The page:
Can An Uninsured Driver Hit By An Insured Driver File a Claim?
Driving without insurance is a risky proposition and, in nearly every state, is also against the law. Despite this fact, some people will find themselves in the unfortunate situation where an accident has occurred and they are uninsured. This sort of incident could be catastrophic if the uninsured driver was at fault, but even an accident where the uninsured driver isn't to blame can cause some anxiety. Can an uninsured driver hit by an insured driver file a claim? The following article provides information in response to this question and highlights common concerns.
Although insurance requirements are extraordinarily common in the United States, there are some jurisdictions in which drivers are offered the option of providing financial security in case of an accident that serves as the functional equivalent of insurance. These statutes generally refer to the "financial responsibility" of drivers. Common insurance alternatives include the maintenance of a bond or a certificate of deposit of money or securities in an amount specified by the state.
If you reside in a state that permits the maintenance of a bond or certificate of deposit in lieu of insurance and have such an account, you can proceed to file your claim against the insured driver without concern about your lack of insurance. It should be noted, however, that an insurer would retain agents and attorneys that would normally negotiate and, if necessary, litigate the matter in order to come to a fair settlement. If you are uninsured, you may wish to hire an attorney to perform these tasks on your behalf.
When an uninsured driver is hit by an insured driver they may still face some consequences for their lack of insurance.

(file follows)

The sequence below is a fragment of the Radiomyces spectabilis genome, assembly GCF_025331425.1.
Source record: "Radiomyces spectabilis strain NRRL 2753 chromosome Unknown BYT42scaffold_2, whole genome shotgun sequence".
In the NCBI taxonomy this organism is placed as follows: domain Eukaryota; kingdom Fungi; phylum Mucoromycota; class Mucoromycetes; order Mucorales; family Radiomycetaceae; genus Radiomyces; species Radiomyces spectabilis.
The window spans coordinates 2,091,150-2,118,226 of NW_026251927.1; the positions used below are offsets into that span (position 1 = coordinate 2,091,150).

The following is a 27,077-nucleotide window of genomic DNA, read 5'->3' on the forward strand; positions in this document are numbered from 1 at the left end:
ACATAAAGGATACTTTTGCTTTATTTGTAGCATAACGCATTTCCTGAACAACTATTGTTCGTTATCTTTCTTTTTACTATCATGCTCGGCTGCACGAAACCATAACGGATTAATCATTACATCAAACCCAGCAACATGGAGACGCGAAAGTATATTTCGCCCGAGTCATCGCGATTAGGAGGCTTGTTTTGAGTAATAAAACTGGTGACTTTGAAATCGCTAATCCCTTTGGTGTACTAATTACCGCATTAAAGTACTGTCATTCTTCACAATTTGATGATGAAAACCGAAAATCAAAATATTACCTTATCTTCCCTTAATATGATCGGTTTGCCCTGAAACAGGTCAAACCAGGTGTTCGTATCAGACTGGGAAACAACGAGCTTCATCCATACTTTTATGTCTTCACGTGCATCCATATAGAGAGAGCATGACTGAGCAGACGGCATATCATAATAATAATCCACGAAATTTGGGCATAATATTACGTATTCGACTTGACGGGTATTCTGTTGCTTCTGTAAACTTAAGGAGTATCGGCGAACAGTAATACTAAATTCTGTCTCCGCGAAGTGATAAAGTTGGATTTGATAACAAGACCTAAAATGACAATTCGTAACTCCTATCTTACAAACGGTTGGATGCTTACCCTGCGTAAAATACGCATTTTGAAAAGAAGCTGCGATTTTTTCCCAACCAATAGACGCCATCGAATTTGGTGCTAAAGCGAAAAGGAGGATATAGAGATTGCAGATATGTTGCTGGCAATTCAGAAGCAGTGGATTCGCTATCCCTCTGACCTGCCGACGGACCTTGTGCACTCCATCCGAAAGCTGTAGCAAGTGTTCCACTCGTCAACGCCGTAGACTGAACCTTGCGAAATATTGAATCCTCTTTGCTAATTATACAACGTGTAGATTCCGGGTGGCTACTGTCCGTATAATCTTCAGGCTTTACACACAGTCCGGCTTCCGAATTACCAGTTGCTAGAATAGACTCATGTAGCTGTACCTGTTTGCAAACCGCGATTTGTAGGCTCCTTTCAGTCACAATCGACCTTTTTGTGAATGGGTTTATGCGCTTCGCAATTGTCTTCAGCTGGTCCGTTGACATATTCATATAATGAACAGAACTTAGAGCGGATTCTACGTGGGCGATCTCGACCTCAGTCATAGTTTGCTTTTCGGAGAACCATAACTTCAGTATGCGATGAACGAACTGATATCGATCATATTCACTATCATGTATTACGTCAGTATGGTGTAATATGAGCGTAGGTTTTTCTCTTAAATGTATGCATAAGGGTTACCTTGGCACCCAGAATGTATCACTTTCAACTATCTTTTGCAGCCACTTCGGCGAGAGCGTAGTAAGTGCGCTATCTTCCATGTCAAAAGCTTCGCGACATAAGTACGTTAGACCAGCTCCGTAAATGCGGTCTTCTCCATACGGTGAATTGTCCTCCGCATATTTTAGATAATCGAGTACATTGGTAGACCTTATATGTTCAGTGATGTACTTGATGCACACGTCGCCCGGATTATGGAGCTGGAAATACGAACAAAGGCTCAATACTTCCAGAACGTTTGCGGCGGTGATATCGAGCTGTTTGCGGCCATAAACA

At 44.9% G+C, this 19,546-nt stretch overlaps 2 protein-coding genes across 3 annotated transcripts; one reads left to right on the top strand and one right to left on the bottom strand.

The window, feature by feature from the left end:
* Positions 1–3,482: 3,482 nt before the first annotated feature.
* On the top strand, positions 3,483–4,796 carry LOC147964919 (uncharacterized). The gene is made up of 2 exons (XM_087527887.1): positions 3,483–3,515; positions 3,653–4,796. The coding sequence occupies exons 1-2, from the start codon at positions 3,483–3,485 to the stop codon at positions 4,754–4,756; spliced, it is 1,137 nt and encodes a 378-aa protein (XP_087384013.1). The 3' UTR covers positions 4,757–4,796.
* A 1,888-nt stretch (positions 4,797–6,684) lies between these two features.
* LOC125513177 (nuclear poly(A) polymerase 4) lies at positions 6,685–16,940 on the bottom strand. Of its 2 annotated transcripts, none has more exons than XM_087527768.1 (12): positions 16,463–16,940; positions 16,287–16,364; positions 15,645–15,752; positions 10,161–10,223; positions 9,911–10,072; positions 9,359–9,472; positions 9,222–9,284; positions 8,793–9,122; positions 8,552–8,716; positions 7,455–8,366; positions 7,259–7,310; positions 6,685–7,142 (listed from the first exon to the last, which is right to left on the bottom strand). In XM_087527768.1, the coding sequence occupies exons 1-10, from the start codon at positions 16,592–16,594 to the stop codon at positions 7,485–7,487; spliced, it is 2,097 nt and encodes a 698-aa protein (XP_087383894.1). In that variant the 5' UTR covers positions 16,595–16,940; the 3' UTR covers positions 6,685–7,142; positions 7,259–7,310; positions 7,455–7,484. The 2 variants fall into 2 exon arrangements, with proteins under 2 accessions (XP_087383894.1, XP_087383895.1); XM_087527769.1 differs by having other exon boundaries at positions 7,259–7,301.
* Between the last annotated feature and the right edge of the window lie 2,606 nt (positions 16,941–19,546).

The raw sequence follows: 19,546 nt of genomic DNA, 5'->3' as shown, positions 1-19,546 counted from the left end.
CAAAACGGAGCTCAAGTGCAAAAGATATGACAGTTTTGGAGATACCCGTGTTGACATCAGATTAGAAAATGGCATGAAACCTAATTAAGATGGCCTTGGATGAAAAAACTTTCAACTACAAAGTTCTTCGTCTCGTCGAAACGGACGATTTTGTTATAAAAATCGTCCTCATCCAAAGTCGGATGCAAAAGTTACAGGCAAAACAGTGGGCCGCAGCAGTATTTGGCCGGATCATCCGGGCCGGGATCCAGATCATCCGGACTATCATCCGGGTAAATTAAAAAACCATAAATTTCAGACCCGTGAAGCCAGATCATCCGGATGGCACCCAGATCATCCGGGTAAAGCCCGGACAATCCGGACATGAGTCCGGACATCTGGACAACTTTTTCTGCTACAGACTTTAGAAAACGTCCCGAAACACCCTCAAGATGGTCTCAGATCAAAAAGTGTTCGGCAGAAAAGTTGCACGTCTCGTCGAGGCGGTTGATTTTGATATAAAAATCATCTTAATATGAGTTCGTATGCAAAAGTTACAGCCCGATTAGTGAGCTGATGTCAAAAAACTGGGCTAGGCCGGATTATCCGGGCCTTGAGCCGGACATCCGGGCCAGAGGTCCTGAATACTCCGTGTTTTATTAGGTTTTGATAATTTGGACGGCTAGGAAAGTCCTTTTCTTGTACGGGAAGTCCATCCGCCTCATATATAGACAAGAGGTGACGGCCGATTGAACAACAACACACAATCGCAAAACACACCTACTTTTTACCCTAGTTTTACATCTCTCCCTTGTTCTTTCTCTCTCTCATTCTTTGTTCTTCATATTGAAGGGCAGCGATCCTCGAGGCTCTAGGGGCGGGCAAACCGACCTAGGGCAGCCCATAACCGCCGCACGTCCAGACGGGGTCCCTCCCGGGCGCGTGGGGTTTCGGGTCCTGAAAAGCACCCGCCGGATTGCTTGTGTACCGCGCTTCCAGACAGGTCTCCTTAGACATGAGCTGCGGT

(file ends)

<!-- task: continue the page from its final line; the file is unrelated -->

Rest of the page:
If your state has an insurance requirement, or if you are unable to comply with the insurance alternatives, you can still file a claim against an insured driver. However, insurance companies are very likely to report your lack of insurance to the state. Most states that have a requirement that you maintain a minimum amount of insurance. Failure to do so typically results in the revocation of the driver's license for a period of time, sometimes a year or more.
The consequences of your lack of insurance may have already arisen by the time you contact an insurer. Depending on your state's laws and the circumstances of the accident, a police officer may have come to the scene and written a report. This will be helpful in pursuing your claim against the insurer, but it also means that punishment for driving without insurance is virtually certain.
Another important consequence of the accident and your insurance claim is that the other party may seek to claim damages against you. However, this may happen regardless of whether you proceed with your claim. If the insured driver carries an uninsured/underinsured policy they may proceed with a claim against their own insurer, or if they feel that they will be able to collect a judgment they may proceed with a claim against you personally. In some jurisdictions your liability may be limited to the deductible of the insured driver's policy.
Need to File a Car Accident Claim? Talk to an Attorney First
An uninsured driver hit by an insured driver faces some potentially difficult communications with the insurance company. How you will be impacted by an accident depends on your state's laws and the details of your particular accident. A competent injury lawyer can help you determine how to proceed and handle many of the communications with the insurer on your behalf.
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Meeting with a lawyer can help you understand your options and how to best protect your rights. Visit our attorney directory to find a lawyer near you who can help.
Contact a qualified auto accident attorney to make sure your rights are protected.